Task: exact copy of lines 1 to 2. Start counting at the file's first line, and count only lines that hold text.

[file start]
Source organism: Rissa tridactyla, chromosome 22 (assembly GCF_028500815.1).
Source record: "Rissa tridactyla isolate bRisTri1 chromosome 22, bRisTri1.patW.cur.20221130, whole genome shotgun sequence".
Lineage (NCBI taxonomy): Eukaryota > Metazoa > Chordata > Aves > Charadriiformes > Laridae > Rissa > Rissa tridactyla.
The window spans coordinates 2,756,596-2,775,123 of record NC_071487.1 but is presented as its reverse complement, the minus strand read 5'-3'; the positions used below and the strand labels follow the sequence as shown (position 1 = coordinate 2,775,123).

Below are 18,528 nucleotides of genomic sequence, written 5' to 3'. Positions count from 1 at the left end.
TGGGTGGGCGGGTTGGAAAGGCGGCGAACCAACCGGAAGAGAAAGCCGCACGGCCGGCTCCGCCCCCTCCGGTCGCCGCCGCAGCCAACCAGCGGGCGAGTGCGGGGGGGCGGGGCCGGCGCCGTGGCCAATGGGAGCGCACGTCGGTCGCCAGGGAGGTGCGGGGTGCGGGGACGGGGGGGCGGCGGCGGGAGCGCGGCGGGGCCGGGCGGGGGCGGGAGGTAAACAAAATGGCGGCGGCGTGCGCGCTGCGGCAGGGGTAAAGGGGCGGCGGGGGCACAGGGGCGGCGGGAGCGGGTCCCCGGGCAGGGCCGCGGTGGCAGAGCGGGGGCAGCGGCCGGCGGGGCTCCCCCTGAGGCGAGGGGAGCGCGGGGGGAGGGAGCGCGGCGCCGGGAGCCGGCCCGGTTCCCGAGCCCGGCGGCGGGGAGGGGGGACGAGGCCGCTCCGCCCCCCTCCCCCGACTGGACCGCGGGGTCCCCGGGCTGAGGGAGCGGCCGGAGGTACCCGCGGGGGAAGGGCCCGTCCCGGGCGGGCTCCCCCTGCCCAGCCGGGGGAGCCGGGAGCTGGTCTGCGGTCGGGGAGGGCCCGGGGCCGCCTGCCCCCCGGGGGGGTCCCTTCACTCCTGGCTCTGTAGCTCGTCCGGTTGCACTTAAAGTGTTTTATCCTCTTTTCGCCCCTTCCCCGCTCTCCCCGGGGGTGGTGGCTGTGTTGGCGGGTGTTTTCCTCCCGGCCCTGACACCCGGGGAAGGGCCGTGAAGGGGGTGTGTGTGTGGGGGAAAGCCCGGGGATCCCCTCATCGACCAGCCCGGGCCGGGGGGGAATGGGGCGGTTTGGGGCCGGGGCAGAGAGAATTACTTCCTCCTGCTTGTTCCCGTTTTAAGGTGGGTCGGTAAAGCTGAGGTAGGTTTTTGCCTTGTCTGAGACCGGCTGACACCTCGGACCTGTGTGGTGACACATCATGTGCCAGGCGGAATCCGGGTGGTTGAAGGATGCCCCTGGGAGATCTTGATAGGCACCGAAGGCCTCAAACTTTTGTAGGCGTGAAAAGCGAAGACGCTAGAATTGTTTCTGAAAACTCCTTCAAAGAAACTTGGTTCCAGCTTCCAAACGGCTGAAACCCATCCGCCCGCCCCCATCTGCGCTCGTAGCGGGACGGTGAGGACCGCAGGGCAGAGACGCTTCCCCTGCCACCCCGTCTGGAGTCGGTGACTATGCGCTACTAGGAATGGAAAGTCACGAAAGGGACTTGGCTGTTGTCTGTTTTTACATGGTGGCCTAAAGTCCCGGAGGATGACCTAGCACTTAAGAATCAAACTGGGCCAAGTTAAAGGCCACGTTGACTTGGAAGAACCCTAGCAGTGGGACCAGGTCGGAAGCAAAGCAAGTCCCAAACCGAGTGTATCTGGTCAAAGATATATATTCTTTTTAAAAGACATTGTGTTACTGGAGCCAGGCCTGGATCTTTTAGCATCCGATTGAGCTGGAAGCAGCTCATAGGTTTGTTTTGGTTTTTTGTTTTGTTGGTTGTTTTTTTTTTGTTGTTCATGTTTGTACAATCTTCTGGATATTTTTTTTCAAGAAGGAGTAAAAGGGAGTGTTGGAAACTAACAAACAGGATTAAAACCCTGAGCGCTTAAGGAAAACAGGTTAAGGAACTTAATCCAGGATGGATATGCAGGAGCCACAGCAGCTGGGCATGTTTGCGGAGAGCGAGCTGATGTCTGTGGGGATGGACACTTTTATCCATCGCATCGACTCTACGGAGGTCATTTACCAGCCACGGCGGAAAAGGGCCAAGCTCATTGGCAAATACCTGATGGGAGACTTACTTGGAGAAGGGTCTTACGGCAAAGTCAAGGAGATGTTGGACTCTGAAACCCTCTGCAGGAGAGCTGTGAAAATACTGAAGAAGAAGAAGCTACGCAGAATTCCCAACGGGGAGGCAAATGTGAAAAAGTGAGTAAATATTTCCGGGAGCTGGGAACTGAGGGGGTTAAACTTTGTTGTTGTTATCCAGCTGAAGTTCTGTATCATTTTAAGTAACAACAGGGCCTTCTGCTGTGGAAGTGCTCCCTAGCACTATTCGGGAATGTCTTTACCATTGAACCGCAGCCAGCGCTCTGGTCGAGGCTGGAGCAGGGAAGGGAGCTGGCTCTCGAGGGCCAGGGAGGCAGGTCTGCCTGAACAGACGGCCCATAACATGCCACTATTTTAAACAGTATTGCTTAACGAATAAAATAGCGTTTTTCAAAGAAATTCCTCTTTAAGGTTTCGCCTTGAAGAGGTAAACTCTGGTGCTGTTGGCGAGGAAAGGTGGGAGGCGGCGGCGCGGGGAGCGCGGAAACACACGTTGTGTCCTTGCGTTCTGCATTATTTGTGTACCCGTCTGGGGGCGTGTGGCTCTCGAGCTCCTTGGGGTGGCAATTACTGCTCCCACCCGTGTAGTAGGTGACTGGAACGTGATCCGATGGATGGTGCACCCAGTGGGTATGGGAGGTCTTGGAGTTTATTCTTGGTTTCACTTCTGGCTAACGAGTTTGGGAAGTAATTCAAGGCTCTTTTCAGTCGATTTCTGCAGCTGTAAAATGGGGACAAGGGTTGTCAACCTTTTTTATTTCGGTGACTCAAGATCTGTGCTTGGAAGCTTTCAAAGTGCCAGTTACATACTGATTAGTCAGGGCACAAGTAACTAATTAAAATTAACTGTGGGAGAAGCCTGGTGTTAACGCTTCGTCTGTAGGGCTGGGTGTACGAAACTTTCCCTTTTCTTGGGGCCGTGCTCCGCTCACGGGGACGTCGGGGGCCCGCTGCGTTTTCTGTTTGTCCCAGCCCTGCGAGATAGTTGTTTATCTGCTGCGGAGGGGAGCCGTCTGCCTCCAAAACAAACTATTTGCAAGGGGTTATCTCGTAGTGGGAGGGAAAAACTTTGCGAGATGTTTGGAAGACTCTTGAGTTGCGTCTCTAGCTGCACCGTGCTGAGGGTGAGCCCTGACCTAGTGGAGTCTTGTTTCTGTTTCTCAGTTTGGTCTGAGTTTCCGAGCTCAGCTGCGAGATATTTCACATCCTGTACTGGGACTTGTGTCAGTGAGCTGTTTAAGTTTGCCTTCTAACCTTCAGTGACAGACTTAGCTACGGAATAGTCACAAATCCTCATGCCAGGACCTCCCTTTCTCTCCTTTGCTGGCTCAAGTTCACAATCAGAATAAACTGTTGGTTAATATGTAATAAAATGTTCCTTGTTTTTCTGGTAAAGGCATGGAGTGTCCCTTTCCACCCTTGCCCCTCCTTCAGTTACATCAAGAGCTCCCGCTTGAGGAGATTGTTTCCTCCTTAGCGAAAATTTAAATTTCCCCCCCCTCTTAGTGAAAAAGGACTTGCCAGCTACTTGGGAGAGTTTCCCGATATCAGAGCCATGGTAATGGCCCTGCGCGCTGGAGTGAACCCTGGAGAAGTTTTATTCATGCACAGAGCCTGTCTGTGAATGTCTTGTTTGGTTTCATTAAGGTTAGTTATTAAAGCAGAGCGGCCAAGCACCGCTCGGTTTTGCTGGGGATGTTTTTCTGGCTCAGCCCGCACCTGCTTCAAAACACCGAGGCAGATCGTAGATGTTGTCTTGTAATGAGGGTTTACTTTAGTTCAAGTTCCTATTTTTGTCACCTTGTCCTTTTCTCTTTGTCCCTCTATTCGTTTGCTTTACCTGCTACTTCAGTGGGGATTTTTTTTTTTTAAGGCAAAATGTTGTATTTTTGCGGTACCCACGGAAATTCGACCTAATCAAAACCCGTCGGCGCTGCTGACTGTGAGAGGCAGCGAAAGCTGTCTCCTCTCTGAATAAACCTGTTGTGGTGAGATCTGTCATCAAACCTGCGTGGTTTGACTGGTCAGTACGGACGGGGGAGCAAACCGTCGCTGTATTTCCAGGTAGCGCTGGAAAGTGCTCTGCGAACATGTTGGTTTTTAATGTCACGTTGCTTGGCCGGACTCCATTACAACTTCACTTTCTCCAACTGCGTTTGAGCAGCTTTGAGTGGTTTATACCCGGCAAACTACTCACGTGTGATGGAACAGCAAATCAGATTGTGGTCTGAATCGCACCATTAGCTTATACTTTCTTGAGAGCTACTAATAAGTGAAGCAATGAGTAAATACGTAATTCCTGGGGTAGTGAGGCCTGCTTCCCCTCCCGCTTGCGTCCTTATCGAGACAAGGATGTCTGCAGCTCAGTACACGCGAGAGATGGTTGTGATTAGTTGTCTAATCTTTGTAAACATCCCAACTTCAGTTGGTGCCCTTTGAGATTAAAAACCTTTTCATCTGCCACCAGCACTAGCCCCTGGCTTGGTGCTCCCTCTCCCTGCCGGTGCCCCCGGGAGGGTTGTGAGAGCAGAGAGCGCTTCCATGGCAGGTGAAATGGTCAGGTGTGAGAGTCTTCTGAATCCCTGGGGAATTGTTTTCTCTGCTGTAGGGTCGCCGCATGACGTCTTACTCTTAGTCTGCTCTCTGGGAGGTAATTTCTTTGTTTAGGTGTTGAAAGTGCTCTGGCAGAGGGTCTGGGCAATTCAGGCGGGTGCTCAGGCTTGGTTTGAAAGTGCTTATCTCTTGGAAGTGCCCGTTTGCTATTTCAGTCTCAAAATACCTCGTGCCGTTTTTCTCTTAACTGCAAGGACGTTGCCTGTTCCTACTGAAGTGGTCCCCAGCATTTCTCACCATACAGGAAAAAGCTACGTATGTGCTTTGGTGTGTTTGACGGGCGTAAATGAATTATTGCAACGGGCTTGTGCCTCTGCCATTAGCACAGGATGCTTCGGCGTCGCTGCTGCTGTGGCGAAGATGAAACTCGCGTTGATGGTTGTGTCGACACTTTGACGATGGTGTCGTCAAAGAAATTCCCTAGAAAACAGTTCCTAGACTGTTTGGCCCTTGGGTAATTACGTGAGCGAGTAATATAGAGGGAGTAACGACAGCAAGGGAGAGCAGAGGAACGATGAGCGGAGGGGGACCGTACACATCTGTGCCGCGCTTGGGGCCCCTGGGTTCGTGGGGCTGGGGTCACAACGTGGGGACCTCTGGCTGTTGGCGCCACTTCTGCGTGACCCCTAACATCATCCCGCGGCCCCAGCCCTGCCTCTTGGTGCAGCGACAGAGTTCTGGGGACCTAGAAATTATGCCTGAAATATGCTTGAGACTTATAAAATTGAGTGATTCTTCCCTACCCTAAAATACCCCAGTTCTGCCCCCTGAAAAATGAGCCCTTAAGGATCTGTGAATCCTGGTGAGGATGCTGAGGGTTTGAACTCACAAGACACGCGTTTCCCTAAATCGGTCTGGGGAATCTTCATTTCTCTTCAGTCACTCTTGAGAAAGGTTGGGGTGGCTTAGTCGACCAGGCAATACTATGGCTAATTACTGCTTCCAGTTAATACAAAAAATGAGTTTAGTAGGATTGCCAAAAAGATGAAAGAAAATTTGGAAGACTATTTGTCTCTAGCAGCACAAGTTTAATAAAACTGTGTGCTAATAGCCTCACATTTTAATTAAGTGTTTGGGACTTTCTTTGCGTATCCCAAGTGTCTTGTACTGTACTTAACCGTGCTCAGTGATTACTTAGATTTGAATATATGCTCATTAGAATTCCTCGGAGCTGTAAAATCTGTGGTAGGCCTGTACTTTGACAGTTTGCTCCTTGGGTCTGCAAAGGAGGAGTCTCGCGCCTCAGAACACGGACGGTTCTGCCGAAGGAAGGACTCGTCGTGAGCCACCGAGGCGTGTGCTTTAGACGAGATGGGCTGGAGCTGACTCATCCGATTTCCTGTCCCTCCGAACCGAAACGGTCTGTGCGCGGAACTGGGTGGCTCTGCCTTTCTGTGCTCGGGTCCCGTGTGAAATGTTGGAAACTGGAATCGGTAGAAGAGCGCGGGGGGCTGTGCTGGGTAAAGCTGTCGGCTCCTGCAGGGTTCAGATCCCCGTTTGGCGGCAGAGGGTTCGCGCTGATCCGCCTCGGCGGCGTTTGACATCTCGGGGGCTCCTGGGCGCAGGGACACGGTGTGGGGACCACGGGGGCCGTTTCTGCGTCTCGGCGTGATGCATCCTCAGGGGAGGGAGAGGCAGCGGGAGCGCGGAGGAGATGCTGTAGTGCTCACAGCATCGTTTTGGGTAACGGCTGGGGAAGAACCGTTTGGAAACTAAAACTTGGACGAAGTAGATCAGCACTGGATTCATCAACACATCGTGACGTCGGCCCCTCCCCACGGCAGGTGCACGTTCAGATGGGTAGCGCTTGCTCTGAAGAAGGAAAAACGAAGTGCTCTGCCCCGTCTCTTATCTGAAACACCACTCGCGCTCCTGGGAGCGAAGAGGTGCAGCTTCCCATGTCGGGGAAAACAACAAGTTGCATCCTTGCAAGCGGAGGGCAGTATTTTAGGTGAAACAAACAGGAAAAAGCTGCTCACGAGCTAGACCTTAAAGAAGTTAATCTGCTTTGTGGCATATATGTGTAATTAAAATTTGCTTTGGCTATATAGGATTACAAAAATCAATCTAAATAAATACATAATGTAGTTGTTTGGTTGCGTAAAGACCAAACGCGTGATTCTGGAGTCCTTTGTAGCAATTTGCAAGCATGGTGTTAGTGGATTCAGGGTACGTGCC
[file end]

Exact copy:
Source organism: Rissa tridactyla, chromosome 22 (assembly GCF_028500815.1).
Source record: "Rissa tridactyla isolate bRisTri1 chromosome 22, bRisTri1.patW.cur.20221130, whole genome shotgun sequence".